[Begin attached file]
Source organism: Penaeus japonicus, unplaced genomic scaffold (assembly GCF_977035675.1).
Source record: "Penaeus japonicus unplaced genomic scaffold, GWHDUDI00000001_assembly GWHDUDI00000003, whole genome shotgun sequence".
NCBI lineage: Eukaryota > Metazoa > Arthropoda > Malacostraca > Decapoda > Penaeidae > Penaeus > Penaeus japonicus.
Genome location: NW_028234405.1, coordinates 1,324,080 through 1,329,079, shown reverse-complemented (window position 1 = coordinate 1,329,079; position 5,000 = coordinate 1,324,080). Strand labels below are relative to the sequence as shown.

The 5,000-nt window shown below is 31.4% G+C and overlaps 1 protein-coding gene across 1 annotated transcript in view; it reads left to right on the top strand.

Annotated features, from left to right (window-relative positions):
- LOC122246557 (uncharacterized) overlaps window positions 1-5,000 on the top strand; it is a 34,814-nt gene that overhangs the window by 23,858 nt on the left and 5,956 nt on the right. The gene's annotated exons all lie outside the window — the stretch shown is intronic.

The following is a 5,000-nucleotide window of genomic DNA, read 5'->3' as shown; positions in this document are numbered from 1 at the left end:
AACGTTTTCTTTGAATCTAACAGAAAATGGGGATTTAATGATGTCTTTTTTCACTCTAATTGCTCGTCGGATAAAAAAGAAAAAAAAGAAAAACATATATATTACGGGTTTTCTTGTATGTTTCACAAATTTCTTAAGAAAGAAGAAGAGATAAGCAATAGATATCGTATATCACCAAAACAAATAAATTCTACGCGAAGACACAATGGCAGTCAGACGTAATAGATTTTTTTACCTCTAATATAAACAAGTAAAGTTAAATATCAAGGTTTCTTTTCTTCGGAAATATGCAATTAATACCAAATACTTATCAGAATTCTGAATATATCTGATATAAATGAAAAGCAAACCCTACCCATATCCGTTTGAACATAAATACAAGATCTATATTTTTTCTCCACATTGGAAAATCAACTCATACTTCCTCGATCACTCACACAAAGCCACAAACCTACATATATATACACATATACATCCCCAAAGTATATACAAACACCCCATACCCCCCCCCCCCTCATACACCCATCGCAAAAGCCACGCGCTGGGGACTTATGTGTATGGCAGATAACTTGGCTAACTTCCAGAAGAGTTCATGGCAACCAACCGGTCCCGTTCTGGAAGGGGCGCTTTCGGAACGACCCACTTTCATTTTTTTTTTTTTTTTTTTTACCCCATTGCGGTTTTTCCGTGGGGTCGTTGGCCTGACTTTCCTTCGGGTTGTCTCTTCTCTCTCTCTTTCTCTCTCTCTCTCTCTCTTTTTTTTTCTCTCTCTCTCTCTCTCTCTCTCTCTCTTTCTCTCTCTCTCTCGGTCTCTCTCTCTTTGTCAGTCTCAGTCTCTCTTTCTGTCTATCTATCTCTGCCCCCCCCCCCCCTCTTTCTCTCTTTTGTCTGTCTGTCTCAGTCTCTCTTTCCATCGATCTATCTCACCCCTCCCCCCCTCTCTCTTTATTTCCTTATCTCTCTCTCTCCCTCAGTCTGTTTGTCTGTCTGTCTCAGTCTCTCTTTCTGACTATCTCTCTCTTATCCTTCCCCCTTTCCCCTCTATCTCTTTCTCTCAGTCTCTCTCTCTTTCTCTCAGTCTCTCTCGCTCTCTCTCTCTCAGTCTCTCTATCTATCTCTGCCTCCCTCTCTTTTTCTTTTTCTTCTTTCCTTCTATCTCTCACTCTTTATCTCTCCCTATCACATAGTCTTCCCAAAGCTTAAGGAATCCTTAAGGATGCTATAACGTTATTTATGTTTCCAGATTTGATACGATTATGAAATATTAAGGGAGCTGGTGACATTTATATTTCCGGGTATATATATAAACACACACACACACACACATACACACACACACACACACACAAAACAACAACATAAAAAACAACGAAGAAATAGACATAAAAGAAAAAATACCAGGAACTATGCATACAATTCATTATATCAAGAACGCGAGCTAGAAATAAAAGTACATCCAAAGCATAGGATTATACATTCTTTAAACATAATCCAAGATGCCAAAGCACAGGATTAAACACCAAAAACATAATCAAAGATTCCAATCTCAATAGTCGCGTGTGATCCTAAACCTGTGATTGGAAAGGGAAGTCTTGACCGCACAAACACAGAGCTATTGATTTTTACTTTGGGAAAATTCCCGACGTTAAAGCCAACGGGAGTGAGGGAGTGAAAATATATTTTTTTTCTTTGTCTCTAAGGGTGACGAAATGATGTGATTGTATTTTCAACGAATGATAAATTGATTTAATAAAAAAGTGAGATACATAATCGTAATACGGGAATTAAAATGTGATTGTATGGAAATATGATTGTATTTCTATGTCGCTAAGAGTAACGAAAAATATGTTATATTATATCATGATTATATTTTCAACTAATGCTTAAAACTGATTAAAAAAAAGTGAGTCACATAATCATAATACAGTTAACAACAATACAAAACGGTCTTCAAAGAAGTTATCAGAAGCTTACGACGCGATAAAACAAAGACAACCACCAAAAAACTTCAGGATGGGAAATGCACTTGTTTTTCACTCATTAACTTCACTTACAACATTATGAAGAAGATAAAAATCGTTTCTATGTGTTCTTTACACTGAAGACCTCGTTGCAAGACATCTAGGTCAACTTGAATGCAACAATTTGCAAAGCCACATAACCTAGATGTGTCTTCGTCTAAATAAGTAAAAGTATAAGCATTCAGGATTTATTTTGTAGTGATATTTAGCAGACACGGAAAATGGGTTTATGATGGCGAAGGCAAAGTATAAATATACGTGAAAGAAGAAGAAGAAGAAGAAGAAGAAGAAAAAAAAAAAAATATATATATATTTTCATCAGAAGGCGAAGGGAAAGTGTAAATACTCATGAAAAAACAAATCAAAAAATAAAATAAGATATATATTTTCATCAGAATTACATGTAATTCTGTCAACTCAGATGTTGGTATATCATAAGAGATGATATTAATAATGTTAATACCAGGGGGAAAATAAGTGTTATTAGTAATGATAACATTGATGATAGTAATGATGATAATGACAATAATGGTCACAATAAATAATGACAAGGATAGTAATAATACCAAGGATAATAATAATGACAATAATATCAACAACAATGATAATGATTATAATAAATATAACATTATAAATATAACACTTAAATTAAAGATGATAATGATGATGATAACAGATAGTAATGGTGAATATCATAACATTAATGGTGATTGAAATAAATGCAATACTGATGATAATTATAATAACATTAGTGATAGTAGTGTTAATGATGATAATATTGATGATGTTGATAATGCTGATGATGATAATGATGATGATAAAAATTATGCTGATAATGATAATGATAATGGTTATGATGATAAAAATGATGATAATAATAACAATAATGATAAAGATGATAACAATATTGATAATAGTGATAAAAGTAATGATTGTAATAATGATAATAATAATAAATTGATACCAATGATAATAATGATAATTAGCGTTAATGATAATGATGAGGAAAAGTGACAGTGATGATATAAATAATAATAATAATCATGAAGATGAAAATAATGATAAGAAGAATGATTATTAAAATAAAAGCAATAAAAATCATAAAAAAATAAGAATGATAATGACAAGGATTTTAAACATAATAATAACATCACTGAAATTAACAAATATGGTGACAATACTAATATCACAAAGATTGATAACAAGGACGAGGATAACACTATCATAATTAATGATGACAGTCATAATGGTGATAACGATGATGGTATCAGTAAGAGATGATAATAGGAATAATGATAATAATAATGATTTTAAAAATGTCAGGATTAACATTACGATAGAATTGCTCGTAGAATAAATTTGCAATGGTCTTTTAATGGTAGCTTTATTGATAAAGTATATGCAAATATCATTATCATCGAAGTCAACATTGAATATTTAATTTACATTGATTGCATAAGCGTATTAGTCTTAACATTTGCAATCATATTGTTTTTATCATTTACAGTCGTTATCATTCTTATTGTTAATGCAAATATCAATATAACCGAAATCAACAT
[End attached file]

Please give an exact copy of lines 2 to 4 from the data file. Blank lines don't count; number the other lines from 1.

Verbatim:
Source record: "Penaeus japonicus unplaced genomic scaffold, GWHDUDI00000001_assembly GWHDUDI00000003, whole genome shotgun sequence".
NCBI lineage: Eukaryota > Metazoa > Arthropoda > Malacostraca > Decapoda > Penaeidae > Penaeus > Penaeus japonicus.
Genome location: NW_028234405.1, coordinates 1,324,080 through 1,329,079, shown reverse-complemented (window position 1 = coordinate 1,329,079; position 5,000 = coordinate 1,324,080). Strand labels below are relative to the sequence as shown.